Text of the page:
GPCR, family 2, corticotropin releasing factor receptor, type 2 (IPR003053)

Short name: GPCR_2_CRF2_rcpt

Overlapping homologous superfamilies


Family relationships


G protein-coupled receptors (GPCRs) constitute a vast protein family that encompasses a wide range of functions, including various autocrine, paracrine and endocrine processes. They show considerable diversity at the sequence level, on the basis of which they can be separated into distinct groups [PMID: 12679517]. The term clan can be used to describe the GPCRs, as they embrace a group of families for which there are indications of evolutionary relationship, but between which there is no statistically significant similarity in sequence [PMID: 8170923]. The currently known clan members include rhodopsin-like GPCRs (Class A, GPCRA), secretin-like GPCRs (Class B, GPCRB), metabotropic glutamate receptor family (Class C, GPCRC), fungal mating pheromone receptors (Class D, GPCRD), cAMP receptors (Class E, GPCRE) and frizzled/smoothened (Class F, GPCRF) [PMID: 8170923, PMID: 8081729, PMID: 15914470, PMID: 18948278, PMID: 16753280]. GPCRs are major drug targets, and are consequently the subject of considerable research interest. It has been reported that the repertoire of GPCRs for endogenous ligands consists of approximately 400 receptors in humans and mice [PMID: 12679517]. Most GPCRs are identified on the basis of their DNA sequences, rather than the ligand they bind, those that are unmatched to known natural ligands are designated by as orphan GPCRs, or unclassified GPCRs [PMID: 23020293].

The secretin-like GPCRs include secretin [PMID: 1646711], calcitonin [PMID: 1658940], parathyroid hormone/parathyroid hormone-related peptides [PMID: 1658941] and vasoactive intestinal peptide [PMID: 1314625], all of which activate adenylyl cyclase and the phosphatidyl-inositol-calcium pathway. These receptors contain seven transmembrane regions, in a manner reminiscent of the rhodopsins and other receptors believed to interact with G-proteins (however there is no significant sequence identity between these families, the secretin-like receptors thus bear their own unique '7TM' signature). Their N terminus is probably located on the extracellular side of the membrane and potentially glycosylated. This N-terminal region contains a long conserved region which allow the binding of large peptidic ligand such as glucagon, secretin, VIP and PACAP; this region contains five conserved cysteines residues which could be involved in disulphide bond. The C-terminal region of these receptor is probably cytoplasmic. Every receptor gene in this family is encoded on multiple exons, and several of these genes are alternatively spliced to yield functionally distinct products.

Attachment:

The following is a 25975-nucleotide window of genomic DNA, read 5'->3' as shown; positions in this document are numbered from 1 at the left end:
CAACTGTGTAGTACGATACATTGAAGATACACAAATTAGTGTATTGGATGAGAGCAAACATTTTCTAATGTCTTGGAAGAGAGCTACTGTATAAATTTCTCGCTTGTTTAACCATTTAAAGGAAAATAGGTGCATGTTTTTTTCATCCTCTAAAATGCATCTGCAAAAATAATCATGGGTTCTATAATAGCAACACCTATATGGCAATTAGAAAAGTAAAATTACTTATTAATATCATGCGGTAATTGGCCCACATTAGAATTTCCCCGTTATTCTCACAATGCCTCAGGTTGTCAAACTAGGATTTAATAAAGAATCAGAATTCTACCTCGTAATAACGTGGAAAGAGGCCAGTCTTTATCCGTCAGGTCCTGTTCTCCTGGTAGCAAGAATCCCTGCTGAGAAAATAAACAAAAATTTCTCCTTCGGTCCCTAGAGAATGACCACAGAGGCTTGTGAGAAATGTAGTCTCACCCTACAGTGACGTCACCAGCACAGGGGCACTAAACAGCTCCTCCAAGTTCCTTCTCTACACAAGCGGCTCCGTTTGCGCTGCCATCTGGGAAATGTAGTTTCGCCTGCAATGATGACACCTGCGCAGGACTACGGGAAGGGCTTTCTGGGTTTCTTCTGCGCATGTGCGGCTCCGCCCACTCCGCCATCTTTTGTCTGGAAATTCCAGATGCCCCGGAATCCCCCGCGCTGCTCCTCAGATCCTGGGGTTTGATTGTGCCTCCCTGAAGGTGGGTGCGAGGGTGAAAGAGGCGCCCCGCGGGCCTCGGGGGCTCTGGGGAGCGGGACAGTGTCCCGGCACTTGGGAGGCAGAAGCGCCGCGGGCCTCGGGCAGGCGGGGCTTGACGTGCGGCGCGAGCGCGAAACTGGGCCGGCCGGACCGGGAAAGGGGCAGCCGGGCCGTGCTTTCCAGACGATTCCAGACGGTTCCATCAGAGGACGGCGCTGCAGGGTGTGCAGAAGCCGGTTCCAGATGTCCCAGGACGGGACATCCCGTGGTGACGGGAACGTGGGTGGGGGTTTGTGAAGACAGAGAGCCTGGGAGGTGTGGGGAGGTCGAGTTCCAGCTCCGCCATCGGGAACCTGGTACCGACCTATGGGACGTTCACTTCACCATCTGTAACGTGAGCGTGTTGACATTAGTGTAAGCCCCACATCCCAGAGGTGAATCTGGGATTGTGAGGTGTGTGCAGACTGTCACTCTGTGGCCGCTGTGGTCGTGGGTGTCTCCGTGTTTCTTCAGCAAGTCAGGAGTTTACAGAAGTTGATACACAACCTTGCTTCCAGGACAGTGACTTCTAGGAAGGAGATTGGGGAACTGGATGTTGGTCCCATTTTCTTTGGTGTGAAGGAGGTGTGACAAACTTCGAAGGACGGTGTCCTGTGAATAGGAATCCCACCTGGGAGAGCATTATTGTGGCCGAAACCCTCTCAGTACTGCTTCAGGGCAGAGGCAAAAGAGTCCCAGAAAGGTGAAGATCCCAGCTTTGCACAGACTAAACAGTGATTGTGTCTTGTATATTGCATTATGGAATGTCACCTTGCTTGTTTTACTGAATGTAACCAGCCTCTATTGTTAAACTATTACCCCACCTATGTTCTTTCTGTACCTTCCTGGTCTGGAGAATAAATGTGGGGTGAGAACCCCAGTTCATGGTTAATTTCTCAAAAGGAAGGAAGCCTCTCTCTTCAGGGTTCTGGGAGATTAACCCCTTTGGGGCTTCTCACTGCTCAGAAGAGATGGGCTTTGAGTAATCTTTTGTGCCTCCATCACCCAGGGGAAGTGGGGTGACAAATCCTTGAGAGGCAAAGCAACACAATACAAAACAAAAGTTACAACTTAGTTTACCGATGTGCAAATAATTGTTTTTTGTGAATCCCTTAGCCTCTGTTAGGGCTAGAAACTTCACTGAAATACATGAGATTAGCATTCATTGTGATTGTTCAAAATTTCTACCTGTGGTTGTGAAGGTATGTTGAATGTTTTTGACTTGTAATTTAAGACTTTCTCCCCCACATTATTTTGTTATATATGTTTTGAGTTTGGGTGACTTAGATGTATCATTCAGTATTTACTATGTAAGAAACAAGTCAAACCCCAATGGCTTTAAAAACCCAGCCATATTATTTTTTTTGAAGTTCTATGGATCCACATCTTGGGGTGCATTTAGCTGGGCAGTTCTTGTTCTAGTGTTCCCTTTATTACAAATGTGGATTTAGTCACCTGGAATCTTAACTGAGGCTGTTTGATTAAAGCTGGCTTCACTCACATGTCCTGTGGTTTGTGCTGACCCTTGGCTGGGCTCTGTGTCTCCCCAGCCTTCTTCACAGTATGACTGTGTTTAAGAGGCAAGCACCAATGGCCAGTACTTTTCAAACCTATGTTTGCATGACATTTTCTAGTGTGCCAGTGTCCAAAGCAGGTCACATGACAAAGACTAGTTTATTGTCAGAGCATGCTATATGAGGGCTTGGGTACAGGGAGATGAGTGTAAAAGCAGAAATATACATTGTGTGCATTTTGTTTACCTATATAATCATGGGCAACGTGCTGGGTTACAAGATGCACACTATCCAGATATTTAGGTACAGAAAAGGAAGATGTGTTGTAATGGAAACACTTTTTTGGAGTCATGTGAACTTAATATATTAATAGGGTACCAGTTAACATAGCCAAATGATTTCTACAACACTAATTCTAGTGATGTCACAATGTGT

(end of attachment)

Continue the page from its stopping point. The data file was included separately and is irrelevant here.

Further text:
Corticotropin-releasing factor (CRF) is the principal neuroregulator of the hypothalamic-pituitary-adrenocortical axis, playing an important role in coordinating the endocrine, autonomic and behavioral responses to stress and immune challenge [PMID: 7692441]. The CRF receptor has been found in human cortex tissue, pituitary, brainstem and testis [PMID: 8243652]. The protein comprises 415 amino acid residues with the characterstic 7TM architecture of the secretin-like GPCR superfamily. Three isoforms (designated CRF-R1, CRF-R2 and CRF-R3) are produced as a result of alternative splicing of the same gene: CRF-R1 appears to be the predominant form; CRF-R3 does not bind to CRF with a high affinity [PMID: 7692441].

For the CRF-R2 receptor, at least 2 splice forms with different 5'-coding sequences (CRF2 alpha and CRF2 beta) have been identified in rat [PMID: 8536644]. The sequence of the CRF-R is highly conserved between species, the majority of the sequence divergence occuring in the putative signal peptide and extracellular N-terminal domain. The relative abundance of CRF-R2 messenger RNA appears to be lower in humans than in rats for the heart and skeletal tissues studied to date [PMID: 8536644]. CRF-R2 stimulates cAMP production in response to CRF and known CRF-like agonists [PMID: 7846062]. CRF and the non-mammalian CRF-related peptides sauvagine and urotensin I stimulate adenylate cyclase activity in a dose-dependent manner, with a rank order of potency that differs from that of the CRF1 receptor (sauvagine>urotensin>=rat/human CRF>ovine CRF). The differences in the pharmacological profiles and tissue distributions of CRF-R1 and CRF-R2 suggests important functional differences between the two receptors [PMID: 7846062].

GO terms

Biological Process

No terms assigned in this category.

Molecular Function

GO:0004930 G protein-coupled receptor activity

Cellular Component

GO:0016020 membrane

Contributing signatures

Signatures from InterPro member databases are used to construct an entry.